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Sunday 10th June 2018


It’s a big family holiday in Devon, with my parents and Catie’s parents joining us, in the flat below and below to the left, in what is shaping up for an excellent sitcom scenario.

After my brief waking and sleeping nightmare that I had lost my wedding ring and perhaps my marriage, I was up properly at 6 with a baby who wanted to be entertained. I thought this was meant to be a holiday. It actually involves way more parenting than a normal week. What a swizz. And yet if I ignored them and went to the bar for cocktails, it would be I who would be criticised.

Phoebe was keen to get to the beach, but we needed to go to the supermarket first, so it was going to be the afternoon before we were there. And the organisation required to move a family of four half a mile down a hill is a job in itself, but finally we made it and Catie looked after a sleeping Ernie as Phoebe dragged me off for digging in the sand. She wanted to find shells, so I suggested going down to the sea and she had lots of fun running away from the tiny waves and screaming. I was in jeans and trainers (God knows why I had made that choice, but that’s what comes from being tired and thinking of other people) and getting wet, but through my tiredness was having fun too. We then started building castles a short way from the waves and then waited for the incoming tide to destroy them. And now I was totally on board and enjoying myself maybe more than my daughter. It’s a simple exercise to remind yourself of the unrelenting power and ebb and flow of our oceans. How quickly a seemingly safe heap of wet sand would find itself being licked by the waves and then consumed and destroyed.

The adults sleep-walked through the afternoon, with the only a cheeky gin and tonic in front of the hotel to raise a smile. We grabbed a sandwich and then headed back to attempt an early night, as our parents drank wine and laughed in the flat below - ah the sweet reversals of time.

We got the kids down and it seemed like we’d get the catch-up sleep that we required, but Ernie woke up and took two hours to be calmed back to sleep, then I fell briefly asleep, only to wake up shortly afterwards, confused and suffering from a mild panic attack. It’s been a while since I’ve had one of these (though I think they often happen on holiday) and as much as I tried to tell myself that the unnamed dread that I was feeling would pass like all the others had done before, it still kept me awake for hours as I attempted to identify what was bothering me and what had caused this discombobulation. It was more annoying, of course, because I knew how tired I was and how much I needed to be asleep. I wondered if it was somehow a reaction to not having gigged for a week or so. Was I really that shallow? That I was so addicted to making strangers laugh that I could be so affected by going cold turkey? How would I be in old age if no one wanted to see me any more? Shouldn’t I give up this job if it could have this terrible psychological repercussion?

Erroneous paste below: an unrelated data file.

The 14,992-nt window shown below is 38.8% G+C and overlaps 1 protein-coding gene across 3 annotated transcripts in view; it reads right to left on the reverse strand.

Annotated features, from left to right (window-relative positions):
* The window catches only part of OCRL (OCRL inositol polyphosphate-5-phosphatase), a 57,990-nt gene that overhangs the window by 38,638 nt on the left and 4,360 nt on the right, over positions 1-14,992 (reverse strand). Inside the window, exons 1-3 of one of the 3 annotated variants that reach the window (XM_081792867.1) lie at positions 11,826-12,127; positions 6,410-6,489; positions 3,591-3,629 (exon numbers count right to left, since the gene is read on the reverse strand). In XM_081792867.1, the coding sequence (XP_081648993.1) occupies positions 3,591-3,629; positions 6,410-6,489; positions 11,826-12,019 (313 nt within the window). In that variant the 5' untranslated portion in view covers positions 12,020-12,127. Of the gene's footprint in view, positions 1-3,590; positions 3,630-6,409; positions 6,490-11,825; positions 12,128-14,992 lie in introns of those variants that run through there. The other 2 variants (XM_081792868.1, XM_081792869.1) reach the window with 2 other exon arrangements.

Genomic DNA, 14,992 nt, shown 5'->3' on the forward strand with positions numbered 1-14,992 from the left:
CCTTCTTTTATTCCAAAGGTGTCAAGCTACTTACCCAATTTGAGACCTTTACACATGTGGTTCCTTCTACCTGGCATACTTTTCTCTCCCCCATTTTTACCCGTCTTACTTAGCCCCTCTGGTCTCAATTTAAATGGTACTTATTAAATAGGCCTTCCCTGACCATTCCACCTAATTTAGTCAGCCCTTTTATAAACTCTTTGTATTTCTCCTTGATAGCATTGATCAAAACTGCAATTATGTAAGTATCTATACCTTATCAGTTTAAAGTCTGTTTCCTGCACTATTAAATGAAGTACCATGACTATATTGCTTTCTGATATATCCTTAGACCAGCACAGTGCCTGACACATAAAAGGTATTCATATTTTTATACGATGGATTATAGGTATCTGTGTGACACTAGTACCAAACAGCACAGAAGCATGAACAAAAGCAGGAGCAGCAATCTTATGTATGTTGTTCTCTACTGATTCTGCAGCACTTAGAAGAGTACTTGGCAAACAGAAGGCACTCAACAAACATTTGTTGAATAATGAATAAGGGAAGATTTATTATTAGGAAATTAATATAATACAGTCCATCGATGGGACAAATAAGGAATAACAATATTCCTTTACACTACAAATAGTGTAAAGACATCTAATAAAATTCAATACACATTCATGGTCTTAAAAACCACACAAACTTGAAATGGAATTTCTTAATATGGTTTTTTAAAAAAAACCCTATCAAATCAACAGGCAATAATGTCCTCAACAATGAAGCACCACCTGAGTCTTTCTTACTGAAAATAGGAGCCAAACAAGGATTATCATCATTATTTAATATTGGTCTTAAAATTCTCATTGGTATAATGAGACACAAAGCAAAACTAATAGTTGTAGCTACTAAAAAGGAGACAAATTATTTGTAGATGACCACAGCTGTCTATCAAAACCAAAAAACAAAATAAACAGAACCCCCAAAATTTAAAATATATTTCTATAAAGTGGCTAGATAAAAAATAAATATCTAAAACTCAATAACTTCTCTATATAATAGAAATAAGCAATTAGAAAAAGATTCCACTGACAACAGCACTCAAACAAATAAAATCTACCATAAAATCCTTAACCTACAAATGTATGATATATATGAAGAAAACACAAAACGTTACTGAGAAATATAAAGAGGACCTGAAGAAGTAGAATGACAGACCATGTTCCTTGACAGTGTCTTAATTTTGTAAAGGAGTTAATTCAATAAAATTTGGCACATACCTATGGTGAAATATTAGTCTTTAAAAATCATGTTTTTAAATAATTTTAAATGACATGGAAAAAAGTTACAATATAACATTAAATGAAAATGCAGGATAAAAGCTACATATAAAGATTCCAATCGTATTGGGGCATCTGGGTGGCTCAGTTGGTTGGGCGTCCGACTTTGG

But it was actually about nothing and everything, my brain self sabotaging, trying to make me think of the worst things possible, haunting me with child death and my death and the feeling that life is a meaningless waste of time. I have speculated before that these moments in the night are the only time we see things as they really are. Existential dread is certainly the more logical reaction to life and happiness is a delusion.

I felt like I wouldn’t get to sleep or be happy again, though I knew if I waited it out that things would be OK. It was odd to experience this when I am generally very happy with my lot. But that’s what made it more worrying. Like crying uncontrollably to Love Acutally, what if it never stopped.

I fell asleep on the sofa some time after midnight and was woken by the sunrise. All was fine, of course, as the mask of delusion and the illness of non-depression over took me again. I was tired still, of course and the kids were about to wake up too. But hopefully that’s the last time I suffer from something like that again for a while. How will I get through to September without the drug of performance?

Alcohol. Sweet alcohol.

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